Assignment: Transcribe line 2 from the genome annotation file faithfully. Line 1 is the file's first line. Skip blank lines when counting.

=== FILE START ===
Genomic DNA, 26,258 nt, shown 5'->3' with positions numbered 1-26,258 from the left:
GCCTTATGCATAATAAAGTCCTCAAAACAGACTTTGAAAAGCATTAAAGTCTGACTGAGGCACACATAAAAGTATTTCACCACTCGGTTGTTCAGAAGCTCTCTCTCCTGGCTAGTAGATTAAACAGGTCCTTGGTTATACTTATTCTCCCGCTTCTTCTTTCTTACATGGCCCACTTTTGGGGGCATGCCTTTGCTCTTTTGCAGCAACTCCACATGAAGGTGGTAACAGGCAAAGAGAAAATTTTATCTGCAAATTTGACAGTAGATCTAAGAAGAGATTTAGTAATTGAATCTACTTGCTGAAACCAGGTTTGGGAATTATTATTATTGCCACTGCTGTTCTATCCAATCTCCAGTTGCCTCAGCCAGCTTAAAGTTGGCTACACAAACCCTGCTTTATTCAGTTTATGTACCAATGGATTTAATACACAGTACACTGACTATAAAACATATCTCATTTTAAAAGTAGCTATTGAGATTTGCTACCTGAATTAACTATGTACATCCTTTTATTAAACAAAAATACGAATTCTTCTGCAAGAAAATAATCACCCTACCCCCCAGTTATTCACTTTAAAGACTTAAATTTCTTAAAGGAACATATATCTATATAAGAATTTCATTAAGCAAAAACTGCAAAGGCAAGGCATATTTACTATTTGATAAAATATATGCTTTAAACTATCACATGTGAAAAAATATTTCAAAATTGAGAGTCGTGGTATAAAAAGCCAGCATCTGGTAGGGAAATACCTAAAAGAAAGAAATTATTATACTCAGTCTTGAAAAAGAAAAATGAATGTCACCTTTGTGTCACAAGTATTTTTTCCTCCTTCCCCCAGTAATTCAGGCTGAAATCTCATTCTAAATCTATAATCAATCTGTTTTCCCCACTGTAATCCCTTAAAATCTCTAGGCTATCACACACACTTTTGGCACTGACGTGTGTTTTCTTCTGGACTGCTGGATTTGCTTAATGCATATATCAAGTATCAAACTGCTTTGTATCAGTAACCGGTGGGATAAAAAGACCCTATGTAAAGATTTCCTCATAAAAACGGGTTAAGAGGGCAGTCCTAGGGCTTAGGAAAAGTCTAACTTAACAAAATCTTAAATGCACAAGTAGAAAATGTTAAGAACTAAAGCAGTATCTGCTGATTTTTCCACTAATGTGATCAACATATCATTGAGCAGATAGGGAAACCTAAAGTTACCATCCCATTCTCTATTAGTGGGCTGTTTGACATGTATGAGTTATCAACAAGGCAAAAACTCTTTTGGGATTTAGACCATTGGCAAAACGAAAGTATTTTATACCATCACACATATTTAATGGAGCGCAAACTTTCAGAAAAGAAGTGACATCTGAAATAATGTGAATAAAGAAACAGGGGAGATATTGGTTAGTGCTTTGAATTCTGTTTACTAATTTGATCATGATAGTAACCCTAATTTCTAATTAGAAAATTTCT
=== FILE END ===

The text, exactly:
GCCTTATGCATAATAAAGTCCTCAAAACAGACTTTGAAAAGCATTAAAGTCTGACTGAGGCACACATAAAAGTATTTCACCACTCGGTTGTTCAGAAGCTCTCTCTCCTGGCTAGTAGATTAAACAGGTCCTTGGTTATACTTATTCTCCCGCTTCTTCTTTCTTACATGGCCCACTTTTGGGGGCATGCCTTTGCTCTTTTGCAGCAACTCCACATGAAGGTGGTAACAGGCAAAGAGAAAATTTTATCTGCAAATTTGACAGTAGATCTAAGAAGAGATTTAGTAATTGAATCTACTTGCTGAAACCAGGTTTGGGAATTATTATTATTGCCACTGCTGTTCTATCCAATCTCCAGTTGCCTCAGCCAGCTTAAAGTTGGCTACACAAACCCTGCTTTATTCAGTTTATGTACCAATGGATTTAATACACAGTACACTGACTATAAAACATATCTCATTTTAAAAGTAGCTATTGAGATTTGCTACCTGAATTAACTATGTACATCCTTTTATTAAACAAAAATACGAATTCTTCTGCAAGAAAATAATCACCCTACCCCCCAGTTATTCACTTTAAAGACTTAAATTTCTTAAAGGAACATATATCTATATAAGAATTTCATTAAGCAAAAACTGCAAAGGCAAGGCATATTTACTATTTGATAAAATATATGCTTTAAACTATCACATGTGAAAAAATATTTCAAAATTGAGAGTCGTGGTATAAAAAGCCAGCATCTGGTAGGGAAATACCTAAAAGAAAGAAATTATTATACTCAGTCTTGAAAAAGAAAAATGAATGTCACCTTTGTGTCACAAGTATTTTTTCCTCCTTCCCCCAGTAATTCAGGCTGAAATCTCATTCTAAATCTATAATCAATCTGTTTTCCCCACTGTAATCCCTTAAAATCTCTAGGCTATCACACACACTTTTGGCACTGACGTGTGTTTTCTTCTGGACTGCTGGATTTGCTTAATGCATATATCAAGTATCAAACTGCTTTGTATCAGTAACCGGTGGGATAAAAAGACCCTATGTAAAGATTTCCTCATAAAAACGGGTTAAGAGGGCAGTCCTAGGGCTTAGGAAAAGTCTAACTTAACAAAATCTTAAATGCACAAGTAGAAAATGTTAAGAACTAAAGCAGTATCTGCTGATTTTTCCACTAATGTGATCAACATATCATTGAGCAGATAGGGAAACCTAAAGTTACCATCCCATTCTCTATTAGTGGGCTGTTTGACATGTATGAGTTATCAACAAGGCAAAAACTCTTTTGGGATTTAGACCATTGGCAAAACGAAAGTATTTTATACCATCACACATATTTAATGGAGCGCAAACTTTCAGAAAAGAAGTGACATCTGAAATAATGTGAATAAAGAAACAGGGGAGATATTGGTTAGTGCTTTGAATTCTGTTTACTAATTTGATCATGATAGTAACCCTAATTTCTAATTAGAAAATTTCT